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Home » Irish history » ‘I personally don’t want to see another Ballymun again’: the lessons of urban planning and regeneration

‘I personally don’t want to see another Ballymun again’: the lessons of urban planning and regeneration

Ballymun new

Ballymun under construction, still taken from short video see (https://www.youtube.com/watch?v=3O7G8weRc98) (26 May 2016)

By Adrian James Kirwan

On the 10 May the master of the High Court, Edmund Honohan, speaking at the new Dáil committee on homelessness highlighted many of the lessons that can be learnt from the rapid construction of social housing projects without detailed planning stating: ‘I personally don’t want to see another Ballymun again’. Honohan was highlighting that the town had become a byword for the mismanagement of urban planning and management. Perhaps it is important as the state appears set on a new phrase of rapid construction of social housing to re-examine the history of Ballymun, to see what lessons we can learn from it and if those lessons are being implemented.

Ballymun was a direct response to a housing crisis which Dublin was experiencing in the 1950s and 60s. Dublin’s housing stock was not only under pressure from a rising population but also, in the city, extremely poorly maintained. Between the summer and end of 1963 tenements across the city collapsed or were evacuated due to safety concerns. House collapses in Bolton Street and Fenian Street led to the death of four people, forcing Dublin Corporation to adopt ‘emergency measures’ to deal with the crisis. These measures included the removal of over 1,000 people from homes deemed to be dangerous, leading to a doubling of the Corporation’s housing list.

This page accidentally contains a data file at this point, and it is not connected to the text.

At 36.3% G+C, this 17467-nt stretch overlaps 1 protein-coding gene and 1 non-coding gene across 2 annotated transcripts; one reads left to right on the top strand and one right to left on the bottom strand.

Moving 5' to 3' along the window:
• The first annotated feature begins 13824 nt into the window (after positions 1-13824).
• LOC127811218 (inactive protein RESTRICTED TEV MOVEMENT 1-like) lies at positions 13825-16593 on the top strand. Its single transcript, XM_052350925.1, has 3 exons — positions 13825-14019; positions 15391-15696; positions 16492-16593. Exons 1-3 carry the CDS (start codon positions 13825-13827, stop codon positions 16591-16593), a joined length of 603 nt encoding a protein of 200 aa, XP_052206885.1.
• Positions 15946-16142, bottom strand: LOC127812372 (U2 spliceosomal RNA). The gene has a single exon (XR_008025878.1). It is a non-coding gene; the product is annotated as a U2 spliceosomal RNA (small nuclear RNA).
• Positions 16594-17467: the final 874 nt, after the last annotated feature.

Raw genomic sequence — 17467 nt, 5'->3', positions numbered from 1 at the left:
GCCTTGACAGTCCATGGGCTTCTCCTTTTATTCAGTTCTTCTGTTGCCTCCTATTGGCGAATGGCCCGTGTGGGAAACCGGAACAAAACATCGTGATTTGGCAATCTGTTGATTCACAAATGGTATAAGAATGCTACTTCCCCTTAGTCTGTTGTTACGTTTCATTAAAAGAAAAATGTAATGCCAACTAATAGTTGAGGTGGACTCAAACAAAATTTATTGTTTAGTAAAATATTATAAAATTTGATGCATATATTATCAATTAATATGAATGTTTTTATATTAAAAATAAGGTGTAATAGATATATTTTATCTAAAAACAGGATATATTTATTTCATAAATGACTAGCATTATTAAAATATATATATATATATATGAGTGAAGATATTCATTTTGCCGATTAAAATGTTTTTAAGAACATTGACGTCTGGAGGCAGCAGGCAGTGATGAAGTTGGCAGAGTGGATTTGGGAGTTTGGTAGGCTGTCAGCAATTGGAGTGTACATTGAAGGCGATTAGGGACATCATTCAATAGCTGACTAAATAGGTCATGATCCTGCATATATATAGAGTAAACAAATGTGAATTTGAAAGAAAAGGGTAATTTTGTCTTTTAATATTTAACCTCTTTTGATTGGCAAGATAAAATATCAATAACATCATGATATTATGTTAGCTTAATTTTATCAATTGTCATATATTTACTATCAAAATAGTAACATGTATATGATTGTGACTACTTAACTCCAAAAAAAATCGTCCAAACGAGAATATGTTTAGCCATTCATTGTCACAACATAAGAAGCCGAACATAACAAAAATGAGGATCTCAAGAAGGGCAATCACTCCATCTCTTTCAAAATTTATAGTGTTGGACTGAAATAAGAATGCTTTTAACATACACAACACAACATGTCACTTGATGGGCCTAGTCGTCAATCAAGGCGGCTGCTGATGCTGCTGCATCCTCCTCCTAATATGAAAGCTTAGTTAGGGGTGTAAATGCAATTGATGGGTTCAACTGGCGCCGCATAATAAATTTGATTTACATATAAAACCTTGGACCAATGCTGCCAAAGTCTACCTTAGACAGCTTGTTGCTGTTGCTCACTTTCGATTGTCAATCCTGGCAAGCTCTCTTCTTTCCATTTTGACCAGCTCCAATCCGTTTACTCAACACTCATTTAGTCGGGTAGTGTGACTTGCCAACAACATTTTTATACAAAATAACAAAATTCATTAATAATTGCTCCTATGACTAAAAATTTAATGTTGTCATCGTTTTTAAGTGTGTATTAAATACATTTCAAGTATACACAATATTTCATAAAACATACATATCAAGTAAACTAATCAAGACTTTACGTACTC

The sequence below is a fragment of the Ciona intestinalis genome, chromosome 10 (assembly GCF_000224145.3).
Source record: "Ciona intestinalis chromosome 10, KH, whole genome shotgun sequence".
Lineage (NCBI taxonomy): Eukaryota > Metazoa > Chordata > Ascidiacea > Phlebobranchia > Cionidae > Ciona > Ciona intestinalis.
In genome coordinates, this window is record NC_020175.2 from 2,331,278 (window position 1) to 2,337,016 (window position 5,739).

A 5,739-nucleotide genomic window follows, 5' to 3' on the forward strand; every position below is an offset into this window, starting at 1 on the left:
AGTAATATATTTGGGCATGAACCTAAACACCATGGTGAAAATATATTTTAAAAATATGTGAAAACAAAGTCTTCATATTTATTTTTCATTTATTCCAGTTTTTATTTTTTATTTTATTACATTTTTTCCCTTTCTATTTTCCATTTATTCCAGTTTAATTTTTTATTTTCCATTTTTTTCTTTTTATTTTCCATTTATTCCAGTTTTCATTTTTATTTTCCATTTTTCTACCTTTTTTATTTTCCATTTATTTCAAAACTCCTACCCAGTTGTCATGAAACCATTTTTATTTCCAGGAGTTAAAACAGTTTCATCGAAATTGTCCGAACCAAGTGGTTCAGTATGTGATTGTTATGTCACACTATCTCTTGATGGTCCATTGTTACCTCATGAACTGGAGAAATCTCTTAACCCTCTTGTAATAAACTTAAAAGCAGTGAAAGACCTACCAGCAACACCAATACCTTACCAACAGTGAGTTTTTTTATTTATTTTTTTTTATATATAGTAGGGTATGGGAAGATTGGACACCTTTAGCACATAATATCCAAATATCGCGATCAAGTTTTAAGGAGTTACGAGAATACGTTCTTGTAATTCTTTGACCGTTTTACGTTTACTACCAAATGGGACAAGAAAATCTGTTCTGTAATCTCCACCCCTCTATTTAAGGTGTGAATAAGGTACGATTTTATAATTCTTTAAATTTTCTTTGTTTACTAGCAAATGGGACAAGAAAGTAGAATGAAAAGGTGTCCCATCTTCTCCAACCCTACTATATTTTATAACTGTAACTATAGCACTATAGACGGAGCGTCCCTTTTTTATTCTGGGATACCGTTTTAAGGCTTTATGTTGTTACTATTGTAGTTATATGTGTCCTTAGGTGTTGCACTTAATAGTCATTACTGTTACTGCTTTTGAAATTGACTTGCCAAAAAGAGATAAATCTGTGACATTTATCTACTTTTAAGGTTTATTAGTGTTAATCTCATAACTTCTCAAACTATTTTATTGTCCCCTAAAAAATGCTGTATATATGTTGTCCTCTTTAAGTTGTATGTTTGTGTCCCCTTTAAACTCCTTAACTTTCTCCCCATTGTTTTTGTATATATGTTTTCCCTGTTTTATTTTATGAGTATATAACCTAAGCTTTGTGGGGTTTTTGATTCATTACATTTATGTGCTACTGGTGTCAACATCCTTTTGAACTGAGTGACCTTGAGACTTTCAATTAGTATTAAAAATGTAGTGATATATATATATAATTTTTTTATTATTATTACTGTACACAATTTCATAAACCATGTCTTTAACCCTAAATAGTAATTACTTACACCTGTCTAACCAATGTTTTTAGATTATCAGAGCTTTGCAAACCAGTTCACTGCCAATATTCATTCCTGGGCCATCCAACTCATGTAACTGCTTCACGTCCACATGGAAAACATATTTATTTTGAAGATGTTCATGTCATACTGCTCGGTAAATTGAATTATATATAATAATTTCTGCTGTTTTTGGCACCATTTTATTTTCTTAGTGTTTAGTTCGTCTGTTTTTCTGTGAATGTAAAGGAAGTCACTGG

The answer to the surge in housing demand quickly came from central government: pre-fabricated buildings. Such building techniques had become popular in Britain and Europe in the 1950s/60s and offered the government a relatively cheap and rapid way to construct homes. For some the use of such modern construction techniques and the introduction of high-rise living also signalled that Ireland was entering the modern age of public housing. Alongside the provision of spacious homes, constructed to high standards, the planners and government would meet the other needs of the new community, these included: shops, schools, green spaces, playgrounds, community halls and meeting rooms, a health clinic, a swimming pool and landscaped parks. It was to be a model of high-rise living, providing families with every amenity they required. However, as highlighted by Robert Somerville-Woodward, by the time construction began, in 1965, states across Europe were already abandoning such developments due to many of the problems that would scourge the new town, including poor maintenance of communal areas and the social isolation of residents.

File:James connolly Tower 2007.JPG

James connolly Tower, available at Wikimedia Commons (https://commons.wikimedia.org/wiki/File:James_connolly_Tower_2007.JPG) (26 May 2016).